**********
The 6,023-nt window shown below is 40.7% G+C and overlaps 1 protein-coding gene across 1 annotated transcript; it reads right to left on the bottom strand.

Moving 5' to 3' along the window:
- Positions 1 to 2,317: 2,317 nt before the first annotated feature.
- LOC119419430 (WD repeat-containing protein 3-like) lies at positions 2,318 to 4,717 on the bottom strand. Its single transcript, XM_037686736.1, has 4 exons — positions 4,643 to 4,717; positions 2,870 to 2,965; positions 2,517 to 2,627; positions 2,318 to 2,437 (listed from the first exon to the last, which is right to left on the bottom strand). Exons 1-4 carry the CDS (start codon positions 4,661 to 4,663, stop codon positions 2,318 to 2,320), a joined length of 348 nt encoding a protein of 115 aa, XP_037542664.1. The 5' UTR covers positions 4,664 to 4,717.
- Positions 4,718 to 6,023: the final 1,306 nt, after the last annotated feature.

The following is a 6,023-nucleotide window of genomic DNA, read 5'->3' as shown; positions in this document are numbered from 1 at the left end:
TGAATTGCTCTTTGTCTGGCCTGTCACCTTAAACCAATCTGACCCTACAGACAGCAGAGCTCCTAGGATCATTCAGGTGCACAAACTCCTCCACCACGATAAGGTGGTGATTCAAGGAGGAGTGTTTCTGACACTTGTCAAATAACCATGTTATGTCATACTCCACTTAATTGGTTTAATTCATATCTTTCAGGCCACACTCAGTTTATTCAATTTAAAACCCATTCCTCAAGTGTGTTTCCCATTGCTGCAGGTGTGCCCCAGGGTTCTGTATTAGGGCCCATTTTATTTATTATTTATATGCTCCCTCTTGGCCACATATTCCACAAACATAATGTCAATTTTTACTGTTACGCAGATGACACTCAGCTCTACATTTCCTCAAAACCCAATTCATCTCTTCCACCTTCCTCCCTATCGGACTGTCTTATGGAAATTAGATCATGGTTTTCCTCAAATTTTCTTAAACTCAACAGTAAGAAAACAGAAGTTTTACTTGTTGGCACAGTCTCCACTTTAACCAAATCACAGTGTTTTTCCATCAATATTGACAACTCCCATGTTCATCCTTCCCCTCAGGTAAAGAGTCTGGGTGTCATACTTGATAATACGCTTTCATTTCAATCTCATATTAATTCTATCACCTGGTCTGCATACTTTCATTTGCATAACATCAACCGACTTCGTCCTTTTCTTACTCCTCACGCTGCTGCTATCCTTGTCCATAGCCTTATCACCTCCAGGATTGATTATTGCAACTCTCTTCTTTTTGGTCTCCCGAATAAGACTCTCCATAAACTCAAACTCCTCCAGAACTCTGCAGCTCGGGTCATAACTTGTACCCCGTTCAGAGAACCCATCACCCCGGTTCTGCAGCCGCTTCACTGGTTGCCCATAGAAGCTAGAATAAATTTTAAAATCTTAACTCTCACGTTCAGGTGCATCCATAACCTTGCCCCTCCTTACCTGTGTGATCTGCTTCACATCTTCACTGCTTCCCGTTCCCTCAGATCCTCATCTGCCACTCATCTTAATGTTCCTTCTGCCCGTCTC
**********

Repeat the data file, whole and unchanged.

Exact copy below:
The 6,023-nt window shown below is 40.7% G+C and overlaps 1 protein-coding gene across 1 annotated transcript; it reads right to left on the bottom strand.

Moving 5' to 3' along the window:
- Positions 1 to 2,317: 2,317 nt before the first annotated feature.
- LOC119419430 (WD repeat-containing protein 3-like) lies at positions 2,318 to 4,717 on the bottom strand. Its single transcript, XM_037686736.1, has 4 exons — positions 4,643 to 4,717; positions 2,870 to 2,965; positions 2,517 to 2,627; positions 2,318 to 2,437 (listed from the first exon to the last, which is right to left on the bottom strand). Exons 1-4 carry the CDS (start codon positions 4,661 to 4,663, stop codon positions 2,318 to 2,320), a joined length of 348 nt encoding a protein of 115 aa, XP_037542664.1. The 5' UTR covers positions 4,664 to 4,717.
- Positions 4,718 to 6,023: the final 1,306 nt, after the last annotated feature.

The following is a 6,023-nucleotide window of genomic DNA, read 5'->3' as shown; positions in this document are numbered from 1 at the left end:
TGAATTGCTCTTTGTCTGGCCTGTCACCTTAAACCAATCTGACCCTACAGACAGCAGAGCTCCTAGGATCATTCAGGTGCACAAACTCCTCCACCACGATAAGGTGGTGATTCAAGGAGGAGTGTTTCTGACACTTGTCAAATAACCATGTTATGTCATACTCCACTTAATTGGTTTAATTCATATCTTTCAGGCCACACTCAGTTTATTCAATTTAAAACCCATTCCTCAAGTGTGTTTCCCATTGCTGCAGGTGTGCCCCAGGGTTCTGTATTAGGGCCCATTTTATTTATTATTTATATGCTCCCTCTTGGCCACATATTCCACAAACATAATGTCAATTTTTACTGTTACGCAGATGACACTCAGCTCTACATTTCCTCAAAACCCAATTCATCTCTTCCACCTTCCTCCCTATCGGACTGTCTTATGGAAATTAGATCATGGTTTTCCTCAAATTTTCTTAAACTCAACAGTAAGAAAACAGAAGTTTTACTTGTTGGCACAGTCTCCACTTTAACCAAATCACAGTGTTTTTCCATCAATATTGACAACTCCCATGTTCATCCTTCCCCTCAGGTAAAGAGTCTGGGTGTCATACTTGATAATACGCTTTCATTTCAATCTCATATTAATTCTATCACCTGGTCTGCATACTTTCATTTGCATAACATCAACCGACTTCGTCCTTTTCTTACTCCTCACGCTGCTGCTATCCTTGTCCATAGCCTTATCACCTCCAGGATTGATTATTGCAACTCTCTTCTTTTTGGTCTCCCGAATAAGACTCTCCATAAACTCAAACTCCTCCAGAACTCTGCAGCTCGGGTCATAACTTGTACCCCGTTCAGAGAACCCATCACCCCGGTTCTGCAGCCGCTTCACTGGTTGCCCATAGAAGCTAGAATAAATTTTAAAATCTTAACTCTCACGTTCAGGTGCATCCATAACCTTGCCCCTCCTTACCTGTGTGATCTGCTTCACATCTTCACTGCTTCCCGTTCCCTCAGATCCTCATCTGCCACTCATCTTAATGTTCCTTCTGCCCGTCTC